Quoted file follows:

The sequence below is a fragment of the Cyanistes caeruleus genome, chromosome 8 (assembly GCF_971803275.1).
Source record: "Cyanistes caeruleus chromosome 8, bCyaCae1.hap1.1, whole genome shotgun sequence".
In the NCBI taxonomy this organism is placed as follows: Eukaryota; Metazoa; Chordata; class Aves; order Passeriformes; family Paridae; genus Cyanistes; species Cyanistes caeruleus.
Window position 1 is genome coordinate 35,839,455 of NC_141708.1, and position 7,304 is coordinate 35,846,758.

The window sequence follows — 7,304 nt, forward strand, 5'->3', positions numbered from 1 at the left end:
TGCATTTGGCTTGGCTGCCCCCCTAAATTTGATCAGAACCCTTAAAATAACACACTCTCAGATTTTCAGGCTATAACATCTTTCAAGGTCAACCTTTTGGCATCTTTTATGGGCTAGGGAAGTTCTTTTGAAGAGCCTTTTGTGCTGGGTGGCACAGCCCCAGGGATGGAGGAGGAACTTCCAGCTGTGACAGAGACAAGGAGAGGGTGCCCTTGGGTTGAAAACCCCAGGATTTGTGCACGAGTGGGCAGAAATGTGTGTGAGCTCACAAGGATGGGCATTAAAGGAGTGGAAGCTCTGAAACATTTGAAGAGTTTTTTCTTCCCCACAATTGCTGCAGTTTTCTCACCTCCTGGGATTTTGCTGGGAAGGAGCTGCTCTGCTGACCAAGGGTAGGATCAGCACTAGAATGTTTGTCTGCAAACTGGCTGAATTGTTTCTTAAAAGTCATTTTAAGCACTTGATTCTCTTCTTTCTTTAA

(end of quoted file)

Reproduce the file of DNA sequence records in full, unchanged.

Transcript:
The sequence below is a fragment of the Cyanistes caeruleus genome, chromosome 8 (assembly GCF_971803275.1).
Source record: "Cyanistes caeruleus chromosome 8, bCyaCae1.hap1.1, whole genome shotgun sequence".
In the NCBI taxonomy this organism is placed as follows: Eukaryota; Metazoa; Chordata; class Aves; order Passeriformes; family Paridae; genus Cyanistes; species Cyanistes caeruleus.
Window position 1 is genome coordinate 35,839,455 of NC_141708.1, and position 7,304 is coordinate 35,846,758.

The window sequence follows — 7,304 nt, forward strand, 5'->3', positions numbered from 1 at the left end:
TGCATTTGGCTTGGCTGCCCCCCTAAATTTGATCAGAACCCTTAAAATAACACACTCTCAGATTTTCAGGCTATAACATCTTTCAAGGTCAACCTTTTGGCATCTTTTATGGGCTAGGGAAGTTCTTTTGAAGAGCCTTTTGTGCTGGGTGGCACAGCCCCAGGGATGGAGGAGGAACTTCCAGCTGTGACAGAGACAAGGAGAGGGTGCCCTTGGGTTGAAAACCCCAGGATTTGTGCACGAGTGGGCAGAAATGTGTGTGAGCTCACAAGGATGGGCATTAAAGGAGTGGAAGCTCTGAAACATTTGAAGAGTTTTTTCTTCCCCACAATTGCTGCAGTTTTCTCACCTCCTGGGATTTTGCTGGGAAGGAGCTGCTCTGCTGACCAAGGGTAGGATCAGCACTAGAATGTTTGTCTGCAAACTGGCTGAATTGTTTCTTAAAAGTCATTTTAAGCACTTGATTCTCTTCTTTCTTTAA